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House & Home: A little piece of Italy in Peterborough

  • The Peterborough home of James Aponovich and Elizabeth Johansson is inspired by Italian architecture that features a galley kitchen, large living area, three bedrooms, a three-season space, pristine gardens and a view of Mount Monadnock. Photo by Craig Hermle—

  • The Peterborough home of James Aponovich and Elizabeth Johansson is inspired by Italian architecture that features a galley kitchen, large living area, three bedrooms, a three-season space, pristine gardens and a view of Mount Monadnock. Photo by Craig Hermle—

  • The Peterborough home of James Aponovich and Elizabeth Johansson is inspired by Italian architecture that features a galley kitchen, large living area, three bedrooms, a three-season space, pristine gardens and a view of Mount Monadnock. Photo by Craig Hermle—

  • The Peterborough home of James Aponovich and Elizabeth Johansson is inspired by Italian architecture that features a galley kitchen, large living area, three bedrooms, a three-season space, pristine gardens and a view of Mount Monadnock. Photo by Craig Hermle—

  • The Peterborough home of James Aponovich and Elizabeth Johansson is inspired by Italian architecture that features a galley kitchen, large living area, three bedrooms, a three-season space, pristine gardens and a view of Mount Monadnock. Photo by Craig Hermle—

  • The Peterborough home of James Aponovich and Elizabeth Johansson is inspired by Italian architecture that features a galley kitchen, large living area, three bedrooms, a three-season space, pristine gardens and a view of Mount Monadnock. Photo by Craig Hermle—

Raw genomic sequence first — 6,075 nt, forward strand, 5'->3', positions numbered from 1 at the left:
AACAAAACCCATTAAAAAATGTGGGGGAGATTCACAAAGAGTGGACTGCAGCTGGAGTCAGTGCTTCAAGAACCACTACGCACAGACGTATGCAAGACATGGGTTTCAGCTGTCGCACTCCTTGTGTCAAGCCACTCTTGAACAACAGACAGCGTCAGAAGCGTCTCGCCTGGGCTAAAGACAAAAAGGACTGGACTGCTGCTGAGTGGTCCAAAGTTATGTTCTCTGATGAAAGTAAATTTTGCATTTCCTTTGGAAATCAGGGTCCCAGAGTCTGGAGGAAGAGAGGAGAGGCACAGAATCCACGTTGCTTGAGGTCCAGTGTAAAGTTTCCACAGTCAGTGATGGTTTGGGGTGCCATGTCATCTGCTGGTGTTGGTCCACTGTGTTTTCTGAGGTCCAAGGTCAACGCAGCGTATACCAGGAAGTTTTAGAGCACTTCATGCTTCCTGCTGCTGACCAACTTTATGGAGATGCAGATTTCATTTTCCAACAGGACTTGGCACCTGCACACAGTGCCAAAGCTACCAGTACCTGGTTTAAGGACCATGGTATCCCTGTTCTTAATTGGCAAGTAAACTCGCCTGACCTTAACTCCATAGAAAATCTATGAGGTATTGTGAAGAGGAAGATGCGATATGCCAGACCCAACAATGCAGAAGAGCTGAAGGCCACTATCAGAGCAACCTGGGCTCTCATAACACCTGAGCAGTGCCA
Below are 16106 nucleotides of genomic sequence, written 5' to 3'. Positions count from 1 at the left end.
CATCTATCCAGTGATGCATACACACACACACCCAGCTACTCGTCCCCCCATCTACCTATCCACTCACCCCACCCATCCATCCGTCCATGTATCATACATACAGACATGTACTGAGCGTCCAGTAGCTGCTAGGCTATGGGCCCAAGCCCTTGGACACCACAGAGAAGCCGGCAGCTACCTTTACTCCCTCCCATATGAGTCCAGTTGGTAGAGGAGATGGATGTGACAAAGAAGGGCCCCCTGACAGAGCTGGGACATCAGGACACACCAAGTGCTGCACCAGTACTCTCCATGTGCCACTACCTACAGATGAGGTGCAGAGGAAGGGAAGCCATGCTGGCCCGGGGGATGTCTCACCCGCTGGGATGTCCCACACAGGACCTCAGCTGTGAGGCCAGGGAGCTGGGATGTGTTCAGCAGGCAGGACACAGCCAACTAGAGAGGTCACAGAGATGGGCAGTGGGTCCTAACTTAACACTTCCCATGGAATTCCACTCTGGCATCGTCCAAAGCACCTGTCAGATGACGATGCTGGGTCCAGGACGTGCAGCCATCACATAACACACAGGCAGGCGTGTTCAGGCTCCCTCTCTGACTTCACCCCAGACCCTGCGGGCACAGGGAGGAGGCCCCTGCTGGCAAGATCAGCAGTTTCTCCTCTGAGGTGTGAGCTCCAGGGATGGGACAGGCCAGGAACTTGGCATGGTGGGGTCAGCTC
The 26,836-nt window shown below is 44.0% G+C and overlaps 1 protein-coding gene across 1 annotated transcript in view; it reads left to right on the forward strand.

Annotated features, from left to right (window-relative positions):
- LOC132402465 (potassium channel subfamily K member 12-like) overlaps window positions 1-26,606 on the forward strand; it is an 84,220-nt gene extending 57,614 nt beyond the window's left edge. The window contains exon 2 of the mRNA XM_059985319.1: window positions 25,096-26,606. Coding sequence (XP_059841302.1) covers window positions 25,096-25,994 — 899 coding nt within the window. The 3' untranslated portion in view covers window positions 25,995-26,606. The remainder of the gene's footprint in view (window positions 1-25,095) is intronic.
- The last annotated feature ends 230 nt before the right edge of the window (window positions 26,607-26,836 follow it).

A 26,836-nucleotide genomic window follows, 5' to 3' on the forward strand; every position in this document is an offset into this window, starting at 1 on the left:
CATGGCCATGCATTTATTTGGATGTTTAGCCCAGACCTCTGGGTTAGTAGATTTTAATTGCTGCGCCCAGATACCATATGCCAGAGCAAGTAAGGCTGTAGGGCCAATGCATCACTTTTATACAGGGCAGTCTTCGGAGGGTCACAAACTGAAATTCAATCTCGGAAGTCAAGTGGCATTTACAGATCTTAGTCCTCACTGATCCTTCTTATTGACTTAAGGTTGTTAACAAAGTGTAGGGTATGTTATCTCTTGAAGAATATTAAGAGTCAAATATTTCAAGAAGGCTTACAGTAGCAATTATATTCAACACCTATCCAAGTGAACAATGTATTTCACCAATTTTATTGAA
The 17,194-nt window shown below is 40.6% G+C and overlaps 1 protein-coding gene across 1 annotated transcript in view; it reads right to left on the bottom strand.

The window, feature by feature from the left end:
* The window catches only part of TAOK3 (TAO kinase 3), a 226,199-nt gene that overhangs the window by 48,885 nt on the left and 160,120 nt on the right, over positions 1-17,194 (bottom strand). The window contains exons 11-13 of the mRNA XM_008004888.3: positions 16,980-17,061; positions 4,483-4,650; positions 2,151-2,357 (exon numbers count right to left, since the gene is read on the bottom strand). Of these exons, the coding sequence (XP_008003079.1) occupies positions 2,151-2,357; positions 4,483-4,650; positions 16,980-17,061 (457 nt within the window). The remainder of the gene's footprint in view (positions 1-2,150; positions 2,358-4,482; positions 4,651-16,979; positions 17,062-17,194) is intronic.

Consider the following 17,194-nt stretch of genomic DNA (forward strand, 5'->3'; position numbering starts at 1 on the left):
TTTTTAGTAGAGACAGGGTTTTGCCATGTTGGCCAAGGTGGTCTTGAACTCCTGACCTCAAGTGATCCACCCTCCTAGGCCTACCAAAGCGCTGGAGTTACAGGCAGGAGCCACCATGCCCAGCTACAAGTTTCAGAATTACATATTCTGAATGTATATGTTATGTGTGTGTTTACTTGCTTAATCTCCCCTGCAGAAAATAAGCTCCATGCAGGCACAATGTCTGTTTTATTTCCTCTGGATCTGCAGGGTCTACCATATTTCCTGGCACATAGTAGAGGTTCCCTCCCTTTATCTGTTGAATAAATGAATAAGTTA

• The Peterborough home of James Aponovich and Elizabeth Johansson is inspired by Italian architecture that features a galley kitchen, large living area, three bedrooms, a three-season space, pristine gardens and a view of Mount Monadnock. Photo by Craig Hermle—

  • The Peterborough home of James Aponovich and Elizabeth Johansson is inspired by Italian architecture that features a galley kitchen, large living area, three bedrooms, a three-season space, pristine gardens and a view of Mount Monadnock. Photo by James Aponovich—

Monadnock Ledger-Transcript
Published: 5/18/2020 1:52:40 PM

At first glance, James Aponovich wasn’t all that impressed.

After seeing about 25 houses, all of which were a disaster, Aponovich didn’t have much interest in the Mediterranean villa that was next on the real estate tour of the Monadnock Region list. At the urging of his wife, Elizabeth Johansson, Aponovich agreed but from the outside it didn’t look like anything special.

Then he walked through the front door.

That was almost eight years ago and ever since the husband and wife artists have lived in the 14-acre Old Dublin Road property in Peterborough that almost seems like it was destined to be their home.

For more than a decade, Aponovich and Johansson have spent months at a time living in Italy, and more recently rotating three month intervals between Peterborough and Panicale, a small town in the Umbria region.

When in search of their new home on a short deadline due to the sale of their Hancock home, things just weren’t working out. But walking into the Peterborough home that soon would be theirs, Aponovich got a feeling that he was “in the right spot.”

“From what we heard it was based on a villa in Florence,” Aponovich said.

Aponovich had been studying Italian residential architecture and was immediately drawn to the features of the home that was built in 1953 using a Tuscan-inspired design. When you walk through the front door and into the foyer, the marble floors immediately grab your attention as does the view ahead. The scene from the foyer looks directly into what was originally constructed to be an atrium – although in the 80s it was finished off to be a three season area with six sliding glass doors that showcase not only the exquisite garden areas but the distant views that include a glimpse of Mount Monadnock.

“That mountain dominates the entire region and one of the best views you can have is in Peterborough,” Aponovich said.